The New command in the QAT

When you click on this icon, Excel launches a new workbook. You'll find the New command listed in the Popular Commands list.

The Close and Close All Commands

Close and Close All in the QAT

The first icon closes the active workbook. The second icon closes all workbooks. It's unfortunate that the icons are the same.

You might be wondering why I need a Close command on my QAT, because we have other easy ways to close our workbooks.

It started with the Close All command, which I added first. I needed it because I was working with a lot of open workbooks, and I got tired of closing them individually. But when I used this command for the first time, I noticed that Excel 2013 didn't close after the last workbook was closed. Instead, Excel gave me an empty area below the Ribbon, kind of like we used to have in Excel 2010.

So I wondered whether the Close command for the QAT would do the same thing, and it does. That is, when you close the last open workbook using the Close command on the QAT, Excel stays open in Excel 2013 and above.

The Advanced Document Properties Command

Advanced Document Properties on the QAT

I tend to lose workbooks on my hard drive. I can sometimes spend ten minutes or more using File Explorer (formerly known as File Manager, and then Windows Explorer) to search my drive for workbooks that I KNOW are there...somewhere.

Those lost workbooks are my own fault, because Windows gives us the ability to assign various properties to our files, properties that we can search for quickly with File Explorer. But it's always a hassle to assign those properties; so I seldom do so.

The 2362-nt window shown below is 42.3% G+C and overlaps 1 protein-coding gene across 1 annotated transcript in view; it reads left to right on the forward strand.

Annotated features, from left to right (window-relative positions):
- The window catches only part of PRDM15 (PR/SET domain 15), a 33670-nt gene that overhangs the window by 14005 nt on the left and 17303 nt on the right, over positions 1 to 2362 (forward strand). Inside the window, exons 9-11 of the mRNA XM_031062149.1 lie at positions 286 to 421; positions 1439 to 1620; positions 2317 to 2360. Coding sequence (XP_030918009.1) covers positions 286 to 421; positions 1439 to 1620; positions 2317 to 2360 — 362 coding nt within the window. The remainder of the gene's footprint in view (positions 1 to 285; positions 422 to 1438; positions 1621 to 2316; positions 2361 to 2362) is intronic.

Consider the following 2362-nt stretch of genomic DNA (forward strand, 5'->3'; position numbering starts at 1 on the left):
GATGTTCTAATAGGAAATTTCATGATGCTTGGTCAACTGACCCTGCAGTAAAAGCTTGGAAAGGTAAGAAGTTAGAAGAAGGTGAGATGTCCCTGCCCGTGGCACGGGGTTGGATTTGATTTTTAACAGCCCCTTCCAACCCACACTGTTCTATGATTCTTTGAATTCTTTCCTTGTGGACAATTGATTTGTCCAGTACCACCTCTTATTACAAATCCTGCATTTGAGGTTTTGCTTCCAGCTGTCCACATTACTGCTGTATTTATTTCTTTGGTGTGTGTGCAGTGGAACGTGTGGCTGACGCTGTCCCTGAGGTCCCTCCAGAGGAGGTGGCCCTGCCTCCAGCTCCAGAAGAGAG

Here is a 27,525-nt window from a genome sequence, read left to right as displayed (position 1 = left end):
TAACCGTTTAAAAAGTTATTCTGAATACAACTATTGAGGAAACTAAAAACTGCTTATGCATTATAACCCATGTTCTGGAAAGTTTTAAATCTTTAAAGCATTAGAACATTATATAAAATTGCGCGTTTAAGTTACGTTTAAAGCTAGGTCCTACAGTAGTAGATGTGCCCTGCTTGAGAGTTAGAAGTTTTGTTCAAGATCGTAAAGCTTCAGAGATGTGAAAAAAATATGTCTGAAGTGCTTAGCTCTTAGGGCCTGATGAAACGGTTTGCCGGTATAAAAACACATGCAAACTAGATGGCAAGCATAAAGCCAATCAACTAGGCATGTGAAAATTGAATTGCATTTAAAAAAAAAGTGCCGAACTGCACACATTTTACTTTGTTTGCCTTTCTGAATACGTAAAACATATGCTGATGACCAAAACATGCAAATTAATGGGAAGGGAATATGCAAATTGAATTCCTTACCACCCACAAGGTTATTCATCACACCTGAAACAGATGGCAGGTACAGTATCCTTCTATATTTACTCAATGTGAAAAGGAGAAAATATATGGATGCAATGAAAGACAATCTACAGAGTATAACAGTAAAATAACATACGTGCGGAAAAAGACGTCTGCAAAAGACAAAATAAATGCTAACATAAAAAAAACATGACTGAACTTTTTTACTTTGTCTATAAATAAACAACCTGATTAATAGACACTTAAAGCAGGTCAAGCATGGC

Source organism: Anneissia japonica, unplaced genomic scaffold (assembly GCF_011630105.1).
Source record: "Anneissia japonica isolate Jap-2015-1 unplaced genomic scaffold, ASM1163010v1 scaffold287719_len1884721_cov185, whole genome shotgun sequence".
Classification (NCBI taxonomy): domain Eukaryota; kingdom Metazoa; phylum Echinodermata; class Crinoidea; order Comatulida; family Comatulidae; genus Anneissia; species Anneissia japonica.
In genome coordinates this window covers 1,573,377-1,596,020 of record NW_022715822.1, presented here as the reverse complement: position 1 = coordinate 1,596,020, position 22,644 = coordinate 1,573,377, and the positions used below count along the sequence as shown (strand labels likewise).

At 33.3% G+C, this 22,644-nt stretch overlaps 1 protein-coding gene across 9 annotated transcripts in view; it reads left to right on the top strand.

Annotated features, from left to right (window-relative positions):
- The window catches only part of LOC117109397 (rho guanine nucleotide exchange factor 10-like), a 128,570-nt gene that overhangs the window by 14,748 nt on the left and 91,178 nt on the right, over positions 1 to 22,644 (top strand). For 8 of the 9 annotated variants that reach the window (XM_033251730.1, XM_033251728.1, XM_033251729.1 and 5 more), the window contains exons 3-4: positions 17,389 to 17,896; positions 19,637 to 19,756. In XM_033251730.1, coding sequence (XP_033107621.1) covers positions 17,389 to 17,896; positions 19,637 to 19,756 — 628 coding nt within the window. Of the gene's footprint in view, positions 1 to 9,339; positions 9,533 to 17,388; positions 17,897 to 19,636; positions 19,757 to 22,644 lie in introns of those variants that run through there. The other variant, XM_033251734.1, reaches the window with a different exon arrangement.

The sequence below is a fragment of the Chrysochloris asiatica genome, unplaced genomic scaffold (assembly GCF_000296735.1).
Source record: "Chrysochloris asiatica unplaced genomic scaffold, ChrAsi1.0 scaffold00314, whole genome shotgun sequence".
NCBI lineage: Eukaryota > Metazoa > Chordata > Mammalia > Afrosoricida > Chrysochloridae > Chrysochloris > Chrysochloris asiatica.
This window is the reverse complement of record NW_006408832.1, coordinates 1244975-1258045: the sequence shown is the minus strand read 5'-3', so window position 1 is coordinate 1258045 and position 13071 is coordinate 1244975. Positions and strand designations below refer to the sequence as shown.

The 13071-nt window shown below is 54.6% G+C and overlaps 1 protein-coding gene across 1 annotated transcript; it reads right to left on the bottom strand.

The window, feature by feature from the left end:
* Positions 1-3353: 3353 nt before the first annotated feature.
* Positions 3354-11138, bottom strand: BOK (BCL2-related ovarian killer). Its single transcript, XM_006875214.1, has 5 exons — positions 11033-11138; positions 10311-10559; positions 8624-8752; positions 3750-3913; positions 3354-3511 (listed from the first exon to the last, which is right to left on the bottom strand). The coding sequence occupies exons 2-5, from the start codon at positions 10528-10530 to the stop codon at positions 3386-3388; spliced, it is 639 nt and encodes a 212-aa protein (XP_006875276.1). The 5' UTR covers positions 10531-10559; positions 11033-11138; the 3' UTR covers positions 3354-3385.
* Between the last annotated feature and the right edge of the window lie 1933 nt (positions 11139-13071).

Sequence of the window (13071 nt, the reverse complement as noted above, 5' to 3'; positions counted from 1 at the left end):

Advanced PropertiesThis is why I was delighted to discover the Advanced Document Properties command in the QAT's list of Commands Not in the Ribbon.

So now, with one click, I can launch a dialog that lets me quickly add searchable information to my workbook.

Here, I've circled the properties that you can enter in the Properties dialog for your active workbook, and then search for in File Explorer.

For example, if you enter a title of My Title in this dialog, you can search for it in File Explorer. To do so...

1. Open the folder, library, or drive that you want to search.

2. Click in the search box and enter:
Title:"My Title"

(According to a Microsoft web page, you should enter...
System.Title:"My Title"
...instead. But I don't find that "System." part necessary. And, in fact, I usually don't even need to use the quotes around "My Title".)

To search for Subject, Manager, Category, and the other items circled above, use the same approach as I showed with Title.

Also, when you want to search for keywords, you can use either Keywords or Tags to specify the property that you want to search.

Nudging Charts and Other Objects with the Nudge Commands

Nudge commands in the QAT

If you select a drawing object in a worksheet, and then tap on one of the arrow keys on your keyboard, you can "nudge" the object up, down, left, or right, depending on which arrow key you tap. By tapping several times you can position the object precisely on your worksheet.

Unfortunately, the same technique doesn't work with charts. In fact, when I was working on my Swipe-File Charts, I had a real problem with Excel's inability to nudge chart objects with arrow keys.

But the four Nudge commands that you can add to your QAT do work with charts! To my knowledge, the nudge icons that I've underlined above offer the only way to nudge charts. (These commands also work with drawing objects, of course.)

You'll find these commands in the list of Commands Not in the Ribbon.

Adding Your Own QAT Commands

Because you do different things in Excel than I do, you'll probably find some of these commands useful, and others a total waste of space on your QAT. And that's okay.

But I'm sure you can find some other QAT commands that would be very useful for the work you do. So the next time you have a few minutes to play with Excel, search the list of Commands Not in the Ribbon for likely candidates for your own QAT. And then, when you have time, you might browse through the other two lists as well.

Five Really Useful Excel Keyboard Shortcuts

Excel Shortcut Keys Offer Quick Access to Dialogs

Free Excel Dashboards


Charley's SwipeFile charts